Even though Footloose came out in 1984, I hadn’t seen it before (spoiler alert for a 40-year-old movie. I guess). Going in, I knew that dancing wasn’t allowed but Kevin Bacon, through sheer force of will or charisma or something, wins the town over. What I did not realize is that dancing and music are literally illegal in this movie. I thought it was some kind of social prohibition or a church thing. No. Literally illegal. Kevin Bacon gets pulled over and ticketed by the cops for listening to music. It was at this point, that I couldn’t stop laughing (can we blame the use of substances? Yes, but it is also ridiculous). Something I also didn’t know about this movie was how extremely homoerotic it would be. In the beginning of the movie, some guy at Kevin Bacon’s new school makes fun of him, and Kevin Bacon responds by making a homophobic joke. These guys then become best friends through the power of homophobia. Later on, Kevin Bacon teaches this friend to dance via a montage. There’s nothing inherently gay about bros teaching each other how to dance, but it is in this movie.

So much in this movie made no sense to me. I know you might think, “well, Lindsey, you just told us you were high” (and you might continue “how high were you?” to which I would tell you that I got up to get some Oreos from the pantry, realized I was walking incredibly slowly, stopped and stood there putting Oreos in my face with Footloose on in the background. Then I started cracking up thinking about what would happen if Kirk came back home to find me dazed and standing around eating cookies. That high). It’s true, I was high. However, even sober, there’s nothing that makes sense about two teenage boys jousting on tractors out in the middle of nowhere. Why does the antagonist have a boombox on his tractor and why does he play Holding Out for a Hero when he rides into battle against Kevin Bacon? “Where have all the good men gone,” Bonnie Tyler asks us. I don’t know, Bonnie, but I can’t imagine these man-children riding farming machinery at each other are the men you’re referring to. I know Holding Out for a Hero wasn’t a gay anthem when it came out—it was made for the movie—but I can really only hear it as the gay song it currently is. I also found the pacing in this movie really weird. I guess I am spoiled by modern media, but there are no real signposts in the movie to tell you how much time has passed or what time of year it is. Things just kind of happen all on top of each other. Kevin Bacon wants to organize a dance, and next think you know, a dance is happening. Is it the next day? A week later? Apparently, it’s the end of the school year.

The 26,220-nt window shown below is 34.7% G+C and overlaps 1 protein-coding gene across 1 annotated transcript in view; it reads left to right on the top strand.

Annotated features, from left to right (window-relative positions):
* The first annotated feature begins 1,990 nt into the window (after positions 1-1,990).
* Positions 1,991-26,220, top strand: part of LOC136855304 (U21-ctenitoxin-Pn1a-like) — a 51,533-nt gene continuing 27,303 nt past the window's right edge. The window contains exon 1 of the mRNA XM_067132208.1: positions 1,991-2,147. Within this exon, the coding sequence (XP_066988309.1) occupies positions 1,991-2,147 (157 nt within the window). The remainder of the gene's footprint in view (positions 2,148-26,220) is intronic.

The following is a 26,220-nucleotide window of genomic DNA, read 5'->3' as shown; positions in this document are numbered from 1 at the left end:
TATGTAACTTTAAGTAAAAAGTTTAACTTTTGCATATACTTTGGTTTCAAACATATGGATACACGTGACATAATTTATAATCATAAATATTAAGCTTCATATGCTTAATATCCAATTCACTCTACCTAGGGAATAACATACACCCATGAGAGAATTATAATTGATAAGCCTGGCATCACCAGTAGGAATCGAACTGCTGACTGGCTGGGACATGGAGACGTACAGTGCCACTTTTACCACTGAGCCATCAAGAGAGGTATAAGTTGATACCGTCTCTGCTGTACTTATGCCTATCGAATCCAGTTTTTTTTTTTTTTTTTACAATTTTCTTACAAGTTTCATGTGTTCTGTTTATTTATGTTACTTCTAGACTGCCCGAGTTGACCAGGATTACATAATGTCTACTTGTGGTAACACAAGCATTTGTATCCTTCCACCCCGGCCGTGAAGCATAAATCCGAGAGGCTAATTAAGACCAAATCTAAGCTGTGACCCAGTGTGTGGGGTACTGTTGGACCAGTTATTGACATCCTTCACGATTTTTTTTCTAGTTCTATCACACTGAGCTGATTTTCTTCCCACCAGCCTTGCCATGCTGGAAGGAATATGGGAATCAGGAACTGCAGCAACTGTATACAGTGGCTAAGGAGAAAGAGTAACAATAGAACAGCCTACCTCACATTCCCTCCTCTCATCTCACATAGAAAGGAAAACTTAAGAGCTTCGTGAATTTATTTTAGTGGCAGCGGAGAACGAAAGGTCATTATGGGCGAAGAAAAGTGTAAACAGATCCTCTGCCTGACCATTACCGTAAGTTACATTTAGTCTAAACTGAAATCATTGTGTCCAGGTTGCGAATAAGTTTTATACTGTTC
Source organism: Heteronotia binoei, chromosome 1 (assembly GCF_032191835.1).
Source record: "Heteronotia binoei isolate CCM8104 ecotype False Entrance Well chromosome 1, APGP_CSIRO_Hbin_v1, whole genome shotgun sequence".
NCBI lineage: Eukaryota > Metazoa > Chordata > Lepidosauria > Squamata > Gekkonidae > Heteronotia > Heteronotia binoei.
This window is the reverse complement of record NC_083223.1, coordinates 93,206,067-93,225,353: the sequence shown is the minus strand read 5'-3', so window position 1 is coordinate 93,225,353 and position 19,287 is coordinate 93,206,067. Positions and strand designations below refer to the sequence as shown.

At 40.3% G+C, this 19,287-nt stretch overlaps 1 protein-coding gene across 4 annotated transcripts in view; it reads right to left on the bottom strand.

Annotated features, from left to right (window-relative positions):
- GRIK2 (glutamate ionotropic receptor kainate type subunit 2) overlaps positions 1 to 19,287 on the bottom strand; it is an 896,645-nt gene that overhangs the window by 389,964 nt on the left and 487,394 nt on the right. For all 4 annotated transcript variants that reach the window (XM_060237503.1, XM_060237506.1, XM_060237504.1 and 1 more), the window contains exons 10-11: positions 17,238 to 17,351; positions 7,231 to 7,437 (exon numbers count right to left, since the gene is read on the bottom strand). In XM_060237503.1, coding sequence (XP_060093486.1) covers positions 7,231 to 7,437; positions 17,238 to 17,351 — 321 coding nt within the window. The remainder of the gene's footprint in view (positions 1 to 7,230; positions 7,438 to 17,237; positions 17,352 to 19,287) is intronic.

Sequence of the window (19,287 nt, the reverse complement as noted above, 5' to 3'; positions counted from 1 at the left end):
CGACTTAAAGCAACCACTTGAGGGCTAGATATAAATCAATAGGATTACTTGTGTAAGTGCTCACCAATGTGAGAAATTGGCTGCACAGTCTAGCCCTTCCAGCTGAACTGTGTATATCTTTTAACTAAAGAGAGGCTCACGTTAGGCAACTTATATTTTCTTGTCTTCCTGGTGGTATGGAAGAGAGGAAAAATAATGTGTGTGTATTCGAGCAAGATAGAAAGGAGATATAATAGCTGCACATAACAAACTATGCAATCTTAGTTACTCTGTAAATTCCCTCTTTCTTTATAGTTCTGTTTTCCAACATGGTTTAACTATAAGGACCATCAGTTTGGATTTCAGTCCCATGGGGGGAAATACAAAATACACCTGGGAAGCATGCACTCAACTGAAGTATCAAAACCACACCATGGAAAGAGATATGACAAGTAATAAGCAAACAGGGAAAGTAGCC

Anyway, I think my texts to my group chat honestly are funnier than anything else I can say about this movie, so please enjoy this selection of context-free chat screenshots.

Making Things and Doing stuff

a big pan of homemade lasagna
lasagna time

I just want to share this really good lasagna I made. I made the noodles from scratch and I finally found a recipe that works well for me. I usually end up sticky and annoyed, but these instructions worked perfectly for me. Because I take good care of myself, I assembled this lasagna and put it in the fridge in the morning before I got high and watched Footloose last Sunday. Then all I had to do was toss it in the oven when I was not on the top of my game in the evening. Responsible adult activities.

Cat Therapy

Finally, here are some cat photos for your nerves. We’re all in love.